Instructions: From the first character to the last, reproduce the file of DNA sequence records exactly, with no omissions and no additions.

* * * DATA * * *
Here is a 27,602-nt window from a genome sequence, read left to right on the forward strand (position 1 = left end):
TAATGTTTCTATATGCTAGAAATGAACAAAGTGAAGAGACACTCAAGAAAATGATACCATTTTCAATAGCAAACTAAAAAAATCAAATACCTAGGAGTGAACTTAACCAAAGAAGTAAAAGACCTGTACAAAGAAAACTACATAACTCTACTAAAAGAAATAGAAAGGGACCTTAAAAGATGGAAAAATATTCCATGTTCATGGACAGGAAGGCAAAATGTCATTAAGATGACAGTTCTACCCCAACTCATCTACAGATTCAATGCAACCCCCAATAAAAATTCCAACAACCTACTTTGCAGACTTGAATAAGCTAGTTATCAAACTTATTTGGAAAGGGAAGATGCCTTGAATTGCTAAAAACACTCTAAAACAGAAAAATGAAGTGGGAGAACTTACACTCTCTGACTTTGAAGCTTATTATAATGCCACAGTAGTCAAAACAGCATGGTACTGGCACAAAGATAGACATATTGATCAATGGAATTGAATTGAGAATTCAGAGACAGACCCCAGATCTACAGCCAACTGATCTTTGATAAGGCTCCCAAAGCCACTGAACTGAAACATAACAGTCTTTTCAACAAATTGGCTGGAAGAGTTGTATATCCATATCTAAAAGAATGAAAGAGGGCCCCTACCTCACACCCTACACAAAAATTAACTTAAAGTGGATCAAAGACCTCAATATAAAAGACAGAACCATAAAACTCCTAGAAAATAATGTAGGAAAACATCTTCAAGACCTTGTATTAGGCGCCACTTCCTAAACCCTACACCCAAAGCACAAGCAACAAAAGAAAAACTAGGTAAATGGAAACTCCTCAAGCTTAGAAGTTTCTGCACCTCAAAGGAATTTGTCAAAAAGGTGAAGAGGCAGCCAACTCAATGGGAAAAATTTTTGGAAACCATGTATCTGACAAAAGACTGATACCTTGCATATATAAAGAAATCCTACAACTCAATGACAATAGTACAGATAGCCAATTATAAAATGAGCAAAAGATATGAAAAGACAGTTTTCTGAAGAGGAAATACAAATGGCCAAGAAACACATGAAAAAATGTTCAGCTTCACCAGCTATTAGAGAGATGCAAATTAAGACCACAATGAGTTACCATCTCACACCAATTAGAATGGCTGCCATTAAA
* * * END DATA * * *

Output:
Here is a 27,602-nt window from a genome sequence, read left to right on the forward strand (position 1 = left end):
TAATGTTTCTATATGCTAGAAATGAACAAAGTGAAGAGACACTCAAGAAAATGATACCATTTTCAATAGCAAACTAAAAAAATCAAATACCTAGGAGTGAACTTAACCAAAGAAGTAAAAGACCTGTACAAAGAAAACTACATAACTCTACTAAAAGAAATAGAAAGGGACCTTAAAAGATGGAAAAATATTCCATGTTCATGGACAGGAAGGCAAAATGTCATTAAGATGACAGTTCTACCCCAACTCATCTACAGATTCAATGCAACCCCCAATAAAAATTCCAACAACCTACTTTGCAGACTTGAATAAGCTAGTTATCAAACTTATTTGGAAAGGGAAGATGCCTTGAATTGCTAAAAACACTCTAAAACAGAAAAATGAAGTGGGAGAACTTACACTCTCTGACTTTGAAGCTTATTATAATGCCACAGTAGTCAAAACAGCATGGTACTGGCACAAAGATAGACATATTGATCAATGGAATTGAATTGAGAATTCAGAGACAGACCCCAGATCTACAGCCAACTGATCTTTGATAAGGCTCCCAAAGCCACTGAACTGAAACATAACAGTCTTTTCAACAAATTGGCTGGAAGAGTTGTATATCCATATCTAAAAGAATGAAAGAGGGCCCCTACCTCACACCCTACACAAAAATTAACTTAAAGTGGATCAAAGACCTCAATATAAAAGACAGAACCATAAAACTCCTAGAAAATAATGTAGGAAAACATCTTCAAGACCTTGTATTAGGCGCCACTTCCTAAACCCTACACCCAAAGCACAAGCAACAAAAGAAAAACTAGGTAAATGGAAACTCCTCAAGCTTAGAAGTTTCTGCACCTCAAAGGAATTTGTCAAAAAGGTGAAGAGGCAGCCAACTCAATGGGAAAAATTTTTGGAAACCATGTATCTGACAAAAGACTGATACCTTGCATATATAAAGAAATCCTACAACTCAATGACAATAGTACAGATAGCCAATTATAAAATGAGCAAAAGATATGAAAAGACAGTTTTCTGAAGAGGAAATACAAATGGCCAAGAAACACATGAAAAAATGTTCAGCTTCACCAGCTATTAGAGAGATGCAAATTAAGACCACAATGAGTTACCATCTCACACCAATTAGAATGGCTGCCATTAAA